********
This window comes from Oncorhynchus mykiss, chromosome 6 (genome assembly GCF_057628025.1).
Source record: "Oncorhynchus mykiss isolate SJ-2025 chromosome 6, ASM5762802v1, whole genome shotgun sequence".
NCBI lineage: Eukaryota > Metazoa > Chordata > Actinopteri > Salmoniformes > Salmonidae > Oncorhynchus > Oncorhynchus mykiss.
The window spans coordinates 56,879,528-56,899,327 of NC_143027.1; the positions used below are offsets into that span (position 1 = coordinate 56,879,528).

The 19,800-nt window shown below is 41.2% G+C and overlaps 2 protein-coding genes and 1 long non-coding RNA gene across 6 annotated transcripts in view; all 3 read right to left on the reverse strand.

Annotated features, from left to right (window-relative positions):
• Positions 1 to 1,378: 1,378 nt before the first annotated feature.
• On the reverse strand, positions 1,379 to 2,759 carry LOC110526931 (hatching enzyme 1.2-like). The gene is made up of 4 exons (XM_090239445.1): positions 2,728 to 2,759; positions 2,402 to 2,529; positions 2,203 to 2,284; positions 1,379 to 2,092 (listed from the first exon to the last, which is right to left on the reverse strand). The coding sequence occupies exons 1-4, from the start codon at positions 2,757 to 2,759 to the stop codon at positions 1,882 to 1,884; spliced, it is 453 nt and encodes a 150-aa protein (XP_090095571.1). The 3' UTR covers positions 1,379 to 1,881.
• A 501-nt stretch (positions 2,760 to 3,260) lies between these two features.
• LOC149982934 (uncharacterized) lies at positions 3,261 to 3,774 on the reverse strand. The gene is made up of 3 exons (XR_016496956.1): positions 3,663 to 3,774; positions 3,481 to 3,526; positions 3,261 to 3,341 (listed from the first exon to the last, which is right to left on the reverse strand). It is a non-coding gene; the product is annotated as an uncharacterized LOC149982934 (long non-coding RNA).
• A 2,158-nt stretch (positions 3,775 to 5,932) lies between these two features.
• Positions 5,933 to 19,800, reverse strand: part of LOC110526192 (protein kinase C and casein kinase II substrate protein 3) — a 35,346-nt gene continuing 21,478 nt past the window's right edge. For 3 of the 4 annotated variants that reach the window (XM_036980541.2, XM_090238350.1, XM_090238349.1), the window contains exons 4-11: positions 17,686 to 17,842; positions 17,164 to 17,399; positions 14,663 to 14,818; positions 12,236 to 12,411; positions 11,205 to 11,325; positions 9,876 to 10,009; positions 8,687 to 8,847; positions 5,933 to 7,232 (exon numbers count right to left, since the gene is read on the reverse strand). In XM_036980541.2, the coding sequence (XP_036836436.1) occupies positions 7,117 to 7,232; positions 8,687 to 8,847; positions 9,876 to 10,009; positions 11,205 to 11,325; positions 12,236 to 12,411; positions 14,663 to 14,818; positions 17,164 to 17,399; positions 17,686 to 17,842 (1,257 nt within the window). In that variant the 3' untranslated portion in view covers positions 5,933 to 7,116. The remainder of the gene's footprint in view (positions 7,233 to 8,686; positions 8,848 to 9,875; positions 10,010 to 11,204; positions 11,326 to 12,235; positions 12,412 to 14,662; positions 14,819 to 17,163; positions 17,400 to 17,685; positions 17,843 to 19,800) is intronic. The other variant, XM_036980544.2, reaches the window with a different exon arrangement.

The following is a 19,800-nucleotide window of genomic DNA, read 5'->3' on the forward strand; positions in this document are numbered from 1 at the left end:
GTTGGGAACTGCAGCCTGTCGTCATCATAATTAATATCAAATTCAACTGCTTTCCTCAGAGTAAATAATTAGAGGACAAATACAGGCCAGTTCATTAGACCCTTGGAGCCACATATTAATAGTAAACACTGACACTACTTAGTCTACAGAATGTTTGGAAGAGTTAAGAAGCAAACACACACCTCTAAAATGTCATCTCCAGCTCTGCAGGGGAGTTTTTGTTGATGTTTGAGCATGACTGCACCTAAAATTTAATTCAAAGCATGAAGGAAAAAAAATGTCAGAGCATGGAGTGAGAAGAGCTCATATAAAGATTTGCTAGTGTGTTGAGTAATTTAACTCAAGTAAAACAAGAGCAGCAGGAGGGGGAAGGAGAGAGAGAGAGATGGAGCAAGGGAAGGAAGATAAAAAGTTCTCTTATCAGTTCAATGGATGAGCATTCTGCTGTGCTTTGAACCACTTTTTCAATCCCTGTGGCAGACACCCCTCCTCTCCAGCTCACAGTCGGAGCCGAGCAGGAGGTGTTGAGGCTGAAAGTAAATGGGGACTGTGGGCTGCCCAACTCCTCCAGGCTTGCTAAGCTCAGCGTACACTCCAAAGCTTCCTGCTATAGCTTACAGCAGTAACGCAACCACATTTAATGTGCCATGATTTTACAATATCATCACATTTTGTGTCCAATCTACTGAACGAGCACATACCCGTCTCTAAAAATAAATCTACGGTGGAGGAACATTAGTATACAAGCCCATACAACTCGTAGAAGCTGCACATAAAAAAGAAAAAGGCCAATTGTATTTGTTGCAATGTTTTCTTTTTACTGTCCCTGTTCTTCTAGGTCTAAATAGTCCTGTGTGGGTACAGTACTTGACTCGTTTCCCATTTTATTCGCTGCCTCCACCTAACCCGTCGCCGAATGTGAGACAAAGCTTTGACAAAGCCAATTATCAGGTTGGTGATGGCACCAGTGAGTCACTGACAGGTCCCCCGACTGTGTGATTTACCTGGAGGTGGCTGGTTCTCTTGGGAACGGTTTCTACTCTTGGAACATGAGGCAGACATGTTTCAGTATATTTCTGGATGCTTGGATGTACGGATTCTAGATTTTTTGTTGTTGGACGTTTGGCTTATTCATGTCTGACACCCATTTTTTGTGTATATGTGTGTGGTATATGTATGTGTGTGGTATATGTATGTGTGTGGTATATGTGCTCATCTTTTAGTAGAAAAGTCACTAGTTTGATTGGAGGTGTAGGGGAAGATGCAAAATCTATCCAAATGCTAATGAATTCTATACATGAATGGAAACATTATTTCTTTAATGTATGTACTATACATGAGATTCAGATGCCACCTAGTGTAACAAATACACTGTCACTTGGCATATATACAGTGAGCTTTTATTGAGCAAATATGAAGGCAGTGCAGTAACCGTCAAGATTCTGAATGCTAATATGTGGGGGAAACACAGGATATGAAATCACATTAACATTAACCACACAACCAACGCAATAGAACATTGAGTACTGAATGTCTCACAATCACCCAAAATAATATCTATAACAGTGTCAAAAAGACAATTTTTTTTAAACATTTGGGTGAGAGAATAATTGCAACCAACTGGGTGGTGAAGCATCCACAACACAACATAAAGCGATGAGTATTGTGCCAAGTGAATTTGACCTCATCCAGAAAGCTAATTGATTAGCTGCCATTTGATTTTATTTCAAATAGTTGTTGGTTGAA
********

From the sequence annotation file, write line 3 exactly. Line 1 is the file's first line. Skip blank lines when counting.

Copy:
NCBI lineage: Eukaryota > Metazoa > Chordata > Actinopteri > Salmoniformes > Salmonidae > Oncorhynchus > Oncorhynchus mykiss.